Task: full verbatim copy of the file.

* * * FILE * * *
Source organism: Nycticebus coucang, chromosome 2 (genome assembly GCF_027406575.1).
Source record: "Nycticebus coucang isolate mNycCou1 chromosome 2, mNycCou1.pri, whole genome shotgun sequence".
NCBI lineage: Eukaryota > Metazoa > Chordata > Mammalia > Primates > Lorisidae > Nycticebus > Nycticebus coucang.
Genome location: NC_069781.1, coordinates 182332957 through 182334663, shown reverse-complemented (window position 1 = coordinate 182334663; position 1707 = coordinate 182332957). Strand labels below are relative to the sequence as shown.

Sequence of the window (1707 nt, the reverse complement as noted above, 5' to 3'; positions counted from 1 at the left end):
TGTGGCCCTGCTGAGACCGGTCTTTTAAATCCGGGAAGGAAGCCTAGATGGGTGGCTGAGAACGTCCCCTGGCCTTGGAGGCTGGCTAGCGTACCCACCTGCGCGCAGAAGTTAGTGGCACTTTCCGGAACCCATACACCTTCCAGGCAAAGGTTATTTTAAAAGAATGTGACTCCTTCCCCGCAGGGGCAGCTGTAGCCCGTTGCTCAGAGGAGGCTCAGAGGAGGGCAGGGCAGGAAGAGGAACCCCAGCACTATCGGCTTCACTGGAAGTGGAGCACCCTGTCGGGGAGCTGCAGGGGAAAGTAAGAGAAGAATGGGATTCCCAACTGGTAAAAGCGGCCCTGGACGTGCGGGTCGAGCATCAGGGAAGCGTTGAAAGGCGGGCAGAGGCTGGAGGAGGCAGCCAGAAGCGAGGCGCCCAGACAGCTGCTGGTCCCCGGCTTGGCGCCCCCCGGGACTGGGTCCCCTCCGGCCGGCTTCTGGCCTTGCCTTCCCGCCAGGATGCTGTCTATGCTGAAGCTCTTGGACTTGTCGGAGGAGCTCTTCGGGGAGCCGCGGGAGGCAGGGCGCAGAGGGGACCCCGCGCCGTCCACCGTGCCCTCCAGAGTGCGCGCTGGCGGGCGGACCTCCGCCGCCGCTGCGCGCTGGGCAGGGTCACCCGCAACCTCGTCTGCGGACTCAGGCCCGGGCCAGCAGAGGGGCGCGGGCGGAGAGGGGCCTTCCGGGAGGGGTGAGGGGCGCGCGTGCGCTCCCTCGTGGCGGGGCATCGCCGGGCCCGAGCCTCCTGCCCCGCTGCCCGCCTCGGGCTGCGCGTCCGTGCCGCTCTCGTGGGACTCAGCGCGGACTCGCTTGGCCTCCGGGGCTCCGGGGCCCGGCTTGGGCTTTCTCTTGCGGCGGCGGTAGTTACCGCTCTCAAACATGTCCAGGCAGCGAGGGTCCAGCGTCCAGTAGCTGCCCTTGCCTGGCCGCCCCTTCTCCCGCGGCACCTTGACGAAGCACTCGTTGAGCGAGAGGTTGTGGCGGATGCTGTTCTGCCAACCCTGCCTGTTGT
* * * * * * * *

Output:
Source organism: Nycticebus coucang, chromosome 2 (genome assembly GCF_027406575.1).
Source record: "Nycticebus coucang isolate mNycCou1 chromosome 2, mNycCou1.pri, whole genome shotgun sequence".
NCBI lineage: Eukaryota > Metazoa > Chordata > Mammalia > Primates > Lorisidae > Nycticebus > Nycticebus coucang.
Genome location: NC_069781.1, coordinates 182332957 through 182334663, shown reverse-complemented (window position 1 = coordinate 182334663; position 1707 = coordinate 182332957). Strand labels below are relative to the sequence as shown.

Sequence of the window (1707 nt, the reverse complement as noted above, 5' to 3'; positions counted from 1 at the left end):
TGTGGCCCTGCTGAGACCGGTCTTTTAAATCCGGGAAGGAAGCCTAGATGGGTGGCTGAGAACGTCCCCTGGCCTTGGAGGCTGGCTAGCGTACCCACCTGCGCGCAGAAGTTAGTGGCACTTTCCGGAACCCATACACCTTCCAGGCAAAGGTTATTTTAAAAGAATGTGACTCCTTCCCCGCAGGGGCAGCTGTAGCCCGTTGCTCAGAGGAGGCTCAGAGGAGGGCAGGGCAGGAAGAGGAACCCCAGCACTATCGGCTTCACTGGAAGTGGAGCACCCTGTCGGGGAGCTGCAGGGGAAAGTAAGAGAAGAATGGGATTCCCAACTGGTAAAAGCGGCCCTGGACGTGCGGGTCGAGCATCAGGGAAGCGTTGAAAGGCGGGCAGAGGCTGGAGGAGGCAGCCAGAAGCGAGGCGCCCAGACAGCTGCTGGTCCCCGGCTTGGCGCCCCCCGGGACTGGGTCCCCTCCGGCCGGCTTCTGGCCTTGCCTTCCCGCCAGGATGCTGTCTATGCTGAAGCTCTTGGACTTGTCGGAGGAGCTCTTCGGGGAGCCGCGGGAGGCAGGGCGCAGAGGGGACCCCGCGCCGTCCACCGTGCCCTCCAGAGTGCGCGCTGGCGGGCGGACCTCCGCCGCCGCTGCGCGCTGGGCAGGGTCACCCGCAACCTCGTCTGCGGACTCAGGCCCGGGCCAGCAGAGGGGCGCGGGCGGAGAGGGGCCTTCCGGGAGGGGTGAGGGGCGCGCGTGCGCTCCCTCGTGGCGGGGCATCGCCGGGCCCGAGCCTCCTGCCCCGCTGCCCGCCTCGGGCTGCGCGTCCGTGCCGCTCTCGTGGGACTCAGCGCGGACTCGCTTGGCCTCCGGGGCTCCGGGGCCCGGCTTGGGCTTTCTCTTGCGGCGGCGGTAGTTACCGCTCTCAAACATGTCCAGGCAGCGAGGGTCCAGCGTCCAGTAGCTGCCCTTGCCTGGCCGCCCCTTCTCCCGCGGCACCTTGACGAAGCACTCGTTGAGCGAGAGGTTGTGGCGGATGCTGTTCTGCCAACCCTGCCTGTTGT